Second, I never used a slider, but I made a screw driven motion carriage for macro photography, it's just over a foot long, weights too much.  I may reduce the linear bearings down later this year to make it simpler, and may change the drive to accommodate a clutch to move manually.  (See first photo).
Third, my suggestion to a larger view screen would be a set up comprising of a CamRanger and an iPAD.  (See second and third photo). You may go for a retina mini iPAD or an iPAD Air to reduce weight.  Get an adaptor for the iPAD to read SD (!) card if you use SD card for your cameras.  I use a HyperDrive hard drive (installed with an SSD) with built in multiformat card reader so I can transfer images back an forth with the iPAD.  The iPAD doubles as a larger screen for live view shoots and a display later of shots.  I think this setup is a multifunction purpose rather than a dedicated monitor for the camera.
Hope this helps.
-r

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Re: DSLR Sliders, Jibs, Supports and More
« Reply #6 on: February 07, 2015, 12:08:42 PM »
I've only recently made the jump into video. Needed to learn it for business purposes. Still very much in the learning stage.

I bought a Rhino Carbon Fiber Slider http://rhinocameragear.com/store/rhino-slider-carbon-core-2ft after reading several reviews. While my slider technique still leaves much to be desired, I have been very pleased with the Rhino.

Next thing is probably going to get me crucified but I would ditch the 1Dx and take a 70D. The combination of vari-angle screen, touch-screen and dual pixel autofocus is fantastic for video. I do wish it had a headphone jack, to monitor audio, but I intend to record audio separately and then use the on-camera audio purely for syncing with the separately recorded audio. 
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Re: DSLR Sliders, Jibs, Supports and More
« Reply #6 on: February 07, 2015, 12:08:42 PM »

Tinky

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Re: DSLR Sliders, Jibs, Supports and More
« Reply #7 on: February 07, 2015, 01:12:19 PM »
I've only recently made the jump into video. Needed to learn it for business purposes. Still very much in the learning stage.

I bought a Rhino Carbon Fiber Slider http://rhinocameragear.com/store/rhino-slider-carbon-core-2ft after reading several reviews. While my slider technique still leaves much to be desired, I have been very pleased with the Rhino.

Next thing is probably going to get me crucified but I would ditch the 1Dx and take a 70D. The combination of vari-angle screen, touch-screen and dual pixel autofocus is fantastic for video. I do wish it had a headphone jack, to monitor audio, but I intend to record audio separately and then use the on-camera audio purely for syncing with the separately recorded audio.

Shall crucify you for the af, but the vari-screen is a god send, a larger screen would be nice for my interviews at f2.0 or f1.4, but then I'm not travelling by plane so much. so tend to take a mains monitor for these kind of shoots,
EOS 3, 7D, 60D, 20D, M, 300x, Arsat 80mm TS, Samyangs f1.4 35 & 85, m22 f2.0, m18-55, 100 2.0, 70-200 2.8L, Sigma 18-50 2.8, 50mm f1.4, 70mm f2.8, Tokina 11-16 2.8, 400 5.6 and lots and lots of grip, lights, sound gear.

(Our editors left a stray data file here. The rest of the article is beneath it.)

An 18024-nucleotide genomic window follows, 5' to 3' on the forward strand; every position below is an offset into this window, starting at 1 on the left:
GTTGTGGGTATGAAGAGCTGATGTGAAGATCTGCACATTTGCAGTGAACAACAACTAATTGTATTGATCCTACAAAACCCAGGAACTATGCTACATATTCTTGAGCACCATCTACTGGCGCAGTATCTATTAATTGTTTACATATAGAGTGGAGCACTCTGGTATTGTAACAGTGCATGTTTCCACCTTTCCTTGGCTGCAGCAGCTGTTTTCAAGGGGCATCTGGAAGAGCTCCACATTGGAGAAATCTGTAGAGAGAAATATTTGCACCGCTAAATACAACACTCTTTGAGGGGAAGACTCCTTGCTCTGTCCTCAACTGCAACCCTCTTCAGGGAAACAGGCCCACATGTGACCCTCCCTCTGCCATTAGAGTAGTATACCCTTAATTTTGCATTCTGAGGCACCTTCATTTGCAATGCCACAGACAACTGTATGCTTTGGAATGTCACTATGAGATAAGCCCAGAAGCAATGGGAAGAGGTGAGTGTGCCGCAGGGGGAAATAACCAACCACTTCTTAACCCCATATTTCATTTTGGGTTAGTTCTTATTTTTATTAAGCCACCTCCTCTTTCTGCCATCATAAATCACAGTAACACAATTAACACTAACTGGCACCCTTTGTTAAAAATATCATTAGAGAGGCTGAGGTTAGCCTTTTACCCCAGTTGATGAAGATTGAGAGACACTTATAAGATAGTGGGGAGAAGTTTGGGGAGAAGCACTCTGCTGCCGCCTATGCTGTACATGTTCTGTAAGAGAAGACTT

expatinasia

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Re: DSLR Sliders, Jibs, Supports and More
« Reply #8 on: February 07, 2015, 07:02:38 PM »
I've only recently made the jump into video. Needed to learn it for business purposes. Still very much in the learning stage.

I bought a Rhino Carbon Fiber Slider http://rhinocameragear.com/store/rhino-slider-carbon-core-2ft after reading several reviews. While my slider technique still leaves much to be desired, I have been very pleased with the Rhino.

Next thing is probably going to get me crucified but I would ditch the 1Dx and take a 70D. The combination of vari-angle screen, touch-screen and dual pixel autofocus is fantastic for video. I do wish it had a headphone jack, to monitor audio, but I intend to record audio separately and then use the on-camera audio purely for syncing with the separately recorded audio.

Thanks, lion rock and unfocused.

I am not new to video, just upgrading what I do. The 1D X will not be going anywhere, although I understand what you mean about the dual pixel AF - perhaps the 1D X ii will have something similar. For audio I use the Tascam DR-60D which I am very pleased with, though the videos with jibs, sliders etc won't need sound.

1D X + backup + different L lenses etc.

Tinky

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Re: DSLR Sliders, Jibs, Supports and More
« Reply #9 on: February 08, 2015, 02:46:13 AM »
I. use the dr60d too, love the security of audio in two places, and the dual tracking with varying levels.

I wish in hindsight I had bought shares in duracell at the same time.
EOS 3, 7D, 60D, 20D, M, 300x, Arsat 80mm TS, Samyangs f1.4 35 & 85, m22 f2.0, m18-55, 100 2.0, 70-200 2.8L, Sigma 18-50 2.8, 50mm f1.4, 70mm f2.8, Tokina 11-16 2.8, 400 5.6 and lots and lots of grip, lights, sound gear.

expatinasia

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Re: DSLR Sliders, Jibs, Supports and More
« Reply #10 on: February 08, 2015, 08:45:19 PM »
I. use the dr60d too, love the security of audio in two places, and the dual tracking with varying levels.

I wish in hindsight I had bought shares in duracell at the same time.

That has never been an issue for me, as I always run it off the mains. Worth getting the cables to do that if you do not already have.

1D X + backup + different L lenses etc.

Tinky

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Re: DSLR Sliders, Jibs, Supports and More
« Reply #11 on: February 08, 2015, 09:39:44 PM »
I have, but less convenient for me.  Also seem to get terrible ground hum.
EOS 3, 7D, 60D, 20D, M, 300x, Arsat 80mm TS, Samyangs f1.4 35 & 85, m22 f2.0, m18-55, 100 2.0, 70-200 2.8L, Sigma 18-50 2.8, 50mm f1.4, 70mm f2.8, Tokina 11-16 2.8, 400 5.6 and lots and lots of grip, lights, sound gear.

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Re: DSLR Sliders, Jibs, Supports and More
« Reply #11 on: February 08, 2015, 09:39:44 PM »